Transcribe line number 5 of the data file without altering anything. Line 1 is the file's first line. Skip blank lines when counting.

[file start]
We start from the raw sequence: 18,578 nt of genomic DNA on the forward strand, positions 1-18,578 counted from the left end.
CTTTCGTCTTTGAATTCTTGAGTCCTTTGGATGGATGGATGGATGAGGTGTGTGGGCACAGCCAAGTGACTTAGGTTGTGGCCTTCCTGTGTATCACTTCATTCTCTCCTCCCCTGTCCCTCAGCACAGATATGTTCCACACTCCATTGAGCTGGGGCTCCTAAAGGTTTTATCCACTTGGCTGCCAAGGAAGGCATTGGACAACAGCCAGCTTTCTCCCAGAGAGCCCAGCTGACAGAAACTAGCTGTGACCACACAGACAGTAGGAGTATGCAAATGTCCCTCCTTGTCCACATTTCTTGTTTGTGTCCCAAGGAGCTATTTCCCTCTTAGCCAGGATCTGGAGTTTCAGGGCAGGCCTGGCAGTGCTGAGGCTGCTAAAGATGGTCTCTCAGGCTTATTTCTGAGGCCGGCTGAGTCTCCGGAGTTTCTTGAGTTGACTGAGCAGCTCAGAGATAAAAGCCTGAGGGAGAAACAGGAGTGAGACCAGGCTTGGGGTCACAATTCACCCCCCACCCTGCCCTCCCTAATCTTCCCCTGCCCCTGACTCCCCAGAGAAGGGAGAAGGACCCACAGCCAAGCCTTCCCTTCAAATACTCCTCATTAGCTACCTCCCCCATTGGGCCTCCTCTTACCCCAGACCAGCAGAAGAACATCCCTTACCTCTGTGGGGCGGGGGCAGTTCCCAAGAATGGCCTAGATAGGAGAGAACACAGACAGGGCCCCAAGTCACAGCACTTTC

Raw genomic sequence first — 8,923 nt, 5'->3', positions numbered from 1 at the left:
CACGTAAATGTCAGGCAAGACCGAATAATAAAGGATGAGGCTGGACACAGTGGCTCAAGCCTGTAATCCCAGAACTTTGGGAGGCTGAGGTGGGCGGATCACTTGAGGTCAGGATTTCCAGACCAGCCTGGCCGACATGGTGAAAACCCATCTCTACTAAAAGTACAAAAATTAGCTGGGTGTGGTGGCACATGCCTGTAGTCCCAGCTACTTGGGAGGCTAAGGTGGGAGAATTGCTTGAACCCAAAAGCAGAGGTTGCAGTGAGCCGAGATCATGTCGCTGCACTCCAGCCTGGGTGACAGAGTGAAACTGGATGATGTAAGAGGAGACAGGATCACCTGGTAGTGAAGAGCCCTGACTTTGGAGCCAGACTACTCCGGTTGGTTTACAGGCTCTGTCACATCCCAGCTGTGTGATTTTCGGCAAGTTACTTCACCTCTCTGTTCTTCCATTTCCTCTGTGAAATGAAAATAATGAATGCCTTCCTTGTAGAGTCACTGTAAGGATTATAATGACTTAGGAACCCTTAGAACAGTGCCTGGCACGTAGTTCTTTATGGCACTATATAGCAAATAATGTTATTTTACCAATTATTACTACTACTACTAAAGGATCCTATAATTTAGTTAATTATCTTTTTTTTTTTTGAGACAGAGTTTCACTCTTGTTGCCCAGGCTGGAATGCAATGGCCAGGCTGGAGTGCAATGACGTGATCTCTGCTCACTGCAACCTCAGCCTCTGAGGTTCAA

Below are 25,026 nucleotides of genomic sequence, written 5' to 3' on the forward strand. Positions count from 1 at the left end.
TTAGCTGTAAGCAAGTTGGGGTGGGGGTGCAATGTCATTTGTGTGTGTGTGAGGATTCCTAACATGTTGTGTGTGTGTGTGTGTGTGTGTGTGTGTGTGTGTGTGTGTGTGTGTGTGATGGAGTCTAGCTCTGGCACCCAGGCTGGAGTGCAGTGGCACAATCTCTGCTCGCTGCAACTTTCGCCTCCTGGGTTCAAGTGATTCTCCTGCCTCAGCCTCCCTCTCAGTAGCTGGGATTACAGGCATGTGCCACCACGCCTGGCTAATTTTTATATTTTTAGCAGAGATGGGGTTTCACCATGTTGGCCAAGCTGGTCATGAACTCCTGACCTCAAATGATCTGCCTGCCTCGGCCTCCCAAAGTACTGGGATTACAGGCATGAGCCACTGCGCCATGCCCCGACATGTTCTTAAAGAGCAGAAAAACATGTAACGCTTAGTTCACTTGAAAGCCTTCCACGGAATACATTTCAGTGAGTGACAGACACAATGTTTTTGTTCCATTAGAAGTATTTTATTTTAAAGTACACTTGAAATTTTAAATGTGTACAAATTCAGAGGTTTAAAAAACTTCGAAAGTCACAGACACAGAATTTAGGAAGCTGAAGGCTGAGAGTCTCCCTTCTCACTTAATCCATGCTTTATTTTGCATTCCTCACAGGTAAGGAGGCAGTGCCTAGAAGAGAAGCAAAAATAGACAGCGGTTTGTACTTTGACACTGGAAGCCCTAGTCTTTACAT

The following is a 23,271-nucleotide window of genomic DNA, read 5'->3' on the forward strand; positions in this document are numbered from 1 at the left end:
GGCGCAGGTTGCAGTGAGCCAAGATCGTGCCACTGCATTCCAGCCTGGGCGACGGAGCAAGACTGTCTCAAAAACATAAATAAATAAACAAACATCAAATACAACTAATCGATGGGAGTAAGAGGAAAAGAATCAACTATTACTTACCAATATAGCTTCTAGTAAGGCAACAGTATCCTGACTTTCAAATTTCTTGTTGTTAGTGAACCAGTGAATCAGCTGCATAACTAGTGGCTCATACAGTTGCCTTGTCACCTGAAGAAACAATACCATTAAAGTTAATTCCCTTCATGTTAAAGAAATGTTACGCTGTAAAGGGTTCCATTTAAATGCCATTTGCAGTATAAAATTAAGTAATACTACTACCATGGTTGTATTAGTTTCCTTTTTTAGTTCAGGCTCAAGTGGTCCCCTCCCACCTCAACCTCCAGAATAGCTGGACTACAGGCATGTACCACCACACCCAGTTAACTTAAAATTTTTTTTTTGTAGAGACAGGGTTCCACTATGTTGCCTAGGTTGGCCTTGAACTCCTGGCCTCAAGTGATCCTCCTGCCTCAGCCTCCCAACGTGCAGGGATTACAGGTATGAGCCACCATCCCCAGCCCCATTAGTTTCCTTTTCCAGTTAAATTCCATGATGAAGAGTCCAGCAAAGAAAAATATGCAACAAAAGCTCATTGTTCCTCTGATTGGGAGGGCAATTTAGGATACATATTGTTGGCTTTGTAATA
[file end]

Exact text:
Below are 25,026 nucleotides of genomic sequence, written 5' to 3' on the forward strand. Positions count from 1 at the left end.